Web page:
We've been working lately to use HashiCorp Packer to standardize and automate our VM template builds, and we found a need to pull in all of the contents of a specific directory on an internal web server. This would be pretty simple for Linux systems using wget -r, but we needed to find another solution for our Windows builds.
A coworker and I cobbled together a quick PowerShell solution which will download the files within a specified web URL to a designated directory (without recreating the nested folder structure):
I recently wrote about getting started with VMware's Tanzu Community Edition and deploying phpIPAM as my first real-world Kubernetes workload. Well I've spent much of my time since then working on a script which would help to populate my phpIPAM instance with a list of networks to monitor.
Planning and Exporting The first step in making this work was to figure out which networks I wanted to import. We've got hundreds of different networks in use across our production vSphere environments.
I recently needed to export a list of all the Linux VMs in a rather large vSphere environment spanning multiple vCenters (and the entire globe), and I wanted to include information about which virtual datacenter each VM lived in to make it easier to map VMs to their physical location.
I've got a Connect-vCenters function that I use to quickly log into multiple vCenters at once. That then enables me to run a single query across the entire landscape - but what query?
In case you missed the news, I recently migrated this blog from a site built with Jekyll to one built with Hugo. One of Hugo's cool features is the concept of Page Bundles, which bundle a page's resources together in one place instead of scattering them all over the place.
Let me illustrate this real quick-like. Focusing only on the content-generating portions of a Hugo site directory might look something like this:
I'm preparing to migrate this blog thingy from Hashnode (which has been great!) to a GitHub Pages site with Jekyll so that I can write posts locally and then just do a git push to publish them - and get some more practice using git in the process. Of course, I've written some admittedly-great content here and I don't want to abandon that.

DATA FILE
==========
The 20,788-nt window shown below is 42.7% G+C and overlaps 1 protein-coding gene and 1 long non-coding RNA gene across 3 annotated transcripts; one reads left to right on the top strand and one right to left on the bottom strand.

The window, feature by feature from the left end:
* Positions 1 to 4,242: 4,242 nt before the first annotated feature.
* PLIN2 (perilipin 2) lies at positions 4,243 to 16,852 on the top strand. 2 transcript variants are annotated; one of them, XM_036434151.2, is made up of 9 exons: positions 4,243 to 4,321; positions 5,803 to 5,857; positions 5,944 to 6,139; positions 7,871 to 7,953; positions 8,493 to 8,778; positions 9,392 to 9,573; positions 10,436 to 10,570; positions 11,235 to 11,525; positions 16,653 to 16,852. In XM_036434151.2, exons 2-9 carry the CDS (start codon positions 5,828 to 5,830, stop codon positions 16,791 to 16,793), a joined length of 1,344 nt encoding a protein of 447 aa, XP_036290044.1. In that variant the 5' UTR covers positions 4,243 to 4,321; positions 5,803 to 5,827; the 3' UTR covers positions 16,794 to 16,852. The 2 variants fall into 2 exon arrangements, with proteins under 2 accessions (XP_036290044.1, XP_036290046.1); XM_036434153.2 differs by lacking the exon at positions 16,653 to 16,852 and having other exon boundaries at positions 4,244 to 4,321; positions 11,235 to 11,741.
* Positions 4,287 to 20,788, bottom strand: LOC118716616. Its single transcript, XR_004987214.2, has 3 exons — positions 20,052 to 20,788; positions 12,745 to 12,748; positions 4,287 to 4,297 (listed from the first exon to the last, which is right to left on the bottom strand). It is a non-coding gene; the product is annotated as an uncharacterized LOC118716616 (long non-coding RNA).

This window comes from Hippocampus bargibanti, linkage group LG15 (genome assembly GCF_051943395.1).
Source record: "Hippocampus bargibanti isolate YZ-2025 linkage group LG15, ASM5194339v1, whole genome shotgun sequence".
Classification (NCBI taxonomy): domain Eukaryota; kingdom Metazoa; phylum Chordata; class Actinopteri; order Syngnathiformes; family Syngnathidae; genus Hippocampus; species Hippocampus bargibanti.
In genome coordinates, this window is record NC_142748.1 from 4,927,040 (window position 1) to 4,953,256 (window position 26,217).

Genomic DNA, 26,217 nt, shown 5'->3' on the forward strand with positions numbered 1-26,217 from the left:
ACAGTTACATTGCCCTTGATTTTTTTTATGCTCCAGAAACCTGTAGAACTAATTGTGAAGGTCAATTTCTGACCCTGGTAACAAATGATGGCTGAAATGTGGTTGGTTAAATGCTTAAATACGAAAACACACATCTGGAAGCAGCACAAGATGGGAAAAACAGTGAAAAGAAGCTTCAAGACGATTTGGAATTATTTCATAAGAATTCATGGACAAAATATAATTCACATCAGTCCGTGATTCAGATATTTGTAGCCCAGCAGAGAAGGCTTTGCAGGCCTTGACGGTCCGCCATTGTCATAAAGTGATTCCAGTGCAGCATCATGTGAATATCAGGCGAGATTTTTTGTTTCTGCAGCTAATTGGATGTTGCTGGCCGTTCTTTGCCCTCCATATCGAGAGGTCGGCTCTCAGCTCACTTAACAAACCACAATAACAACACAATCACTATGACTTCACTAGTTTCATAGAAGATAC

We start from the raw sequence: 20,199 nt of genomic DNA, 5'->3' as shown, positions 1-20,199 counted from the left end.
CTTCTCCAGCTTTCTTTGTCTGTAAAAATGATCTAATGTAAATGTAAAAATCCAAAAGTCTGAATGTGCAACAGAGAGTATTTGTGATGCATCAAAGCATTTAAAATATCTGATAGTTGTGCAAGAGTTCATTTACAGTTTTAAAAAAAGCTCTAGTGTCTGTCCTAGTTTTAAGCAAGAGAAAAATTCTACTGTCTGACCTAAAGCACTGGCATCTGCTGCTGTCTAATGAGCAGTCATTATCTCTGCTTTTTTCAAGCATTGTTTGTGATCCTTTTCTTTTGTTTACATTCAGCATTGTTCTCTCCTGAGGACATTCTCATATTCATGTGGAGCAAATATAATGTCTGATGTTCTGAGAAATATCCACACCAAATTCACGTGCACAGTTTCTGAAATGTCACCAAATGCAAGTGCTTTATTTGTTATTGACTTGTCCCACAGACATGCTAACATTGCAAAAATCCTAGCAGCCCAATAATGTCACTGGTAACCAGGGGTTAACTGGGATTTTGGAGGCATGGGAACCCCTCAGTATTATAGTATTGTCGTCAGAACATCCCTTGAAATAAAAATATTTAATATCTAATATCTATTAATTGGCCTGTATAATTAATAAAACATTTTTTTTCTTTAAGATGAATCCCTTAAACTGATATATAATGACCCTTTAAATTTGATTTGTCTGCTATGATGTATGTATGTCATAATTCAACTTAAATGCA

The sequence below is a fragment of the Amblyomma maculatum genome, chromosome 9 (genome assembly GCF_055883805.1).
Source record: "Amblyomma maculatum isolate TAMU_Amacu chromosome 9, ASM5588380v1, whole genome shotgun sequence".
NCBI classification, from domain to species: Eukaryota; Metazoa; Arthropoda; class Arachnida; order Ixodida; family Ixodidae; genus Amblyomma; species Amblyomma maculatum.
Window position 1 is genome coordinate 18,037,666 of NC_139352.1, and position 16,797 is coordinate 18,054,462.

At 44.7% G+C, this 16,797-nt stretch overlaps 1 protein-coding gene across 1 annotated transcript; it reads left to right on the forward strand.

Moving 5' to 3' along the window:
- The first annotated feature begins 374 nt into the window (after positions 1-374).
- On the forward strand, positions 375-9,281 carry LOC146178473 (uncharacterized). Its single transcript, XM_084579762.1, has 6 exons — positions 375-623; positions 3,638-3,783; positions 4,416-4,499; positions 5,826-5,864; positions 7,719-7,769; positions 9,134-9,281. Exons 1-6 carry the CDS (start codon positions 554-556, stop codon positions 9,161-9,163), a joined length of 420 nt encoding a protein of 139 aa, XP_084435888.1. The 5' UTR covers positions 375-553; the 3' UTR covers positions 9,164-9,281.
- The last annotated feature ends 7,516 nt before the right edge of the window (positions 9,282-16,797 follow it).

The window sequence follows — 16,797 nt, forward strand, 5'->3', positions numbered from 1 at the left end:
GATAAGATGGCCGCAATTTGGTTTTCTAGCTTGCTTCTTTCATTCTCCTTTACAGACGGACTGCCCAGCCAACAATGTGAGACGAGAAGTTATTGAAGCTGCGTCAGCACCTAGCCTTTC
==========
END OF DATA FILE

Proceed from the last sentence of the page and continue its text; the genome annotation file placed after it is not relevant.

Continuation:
Hashnode helpfully automatically backs up my posts in Markdown format to a private GitHub repo so it was easy to clone those into a local working directory, but all the embedded images were still hosted on Hashnode:
While working on my vRealize Automation 8 project, I wanted to let users specify how large a VM's system drive should be and have vRA apply that without any further user intervention. For instance, if the template has a 60GB C: drive and the user specifies that they want it to be 80GB, vRA will embiggen the new VM's VMDK to 80GB and then expand the guest file system to fill up the new free space.
In the same vein as my script to automagically resize a Linux LVM volume to use up free space on a disk, I wanted a way to automatically apply Windows updates for servers deployed by my vRealize Automation environment. I'm only really concerned with Windows Server 2019, which includes the built-in Windows Update Provider PowerShell module. So this could be as simple as Install-WUUpdates -Updates (Start-WUScan) to scan for and install any available updates.
I manage a large VMware environment spanning several individual vCenters, and I often need to run PowerCLI queries across the entire environment. I waste valuable seconds running Connect-ViServer and logging in for each and every vCenter I need to talk to. Wouldn't it be great if I could just log into all of them at once?
I can, and here's how I do it.
The Script The following Powershell script will let you define a list of vCenters to be accessed, securely store your credentials for each vCenter, log in to every vCenter with a single command, and also close the connections when they're no longer needed.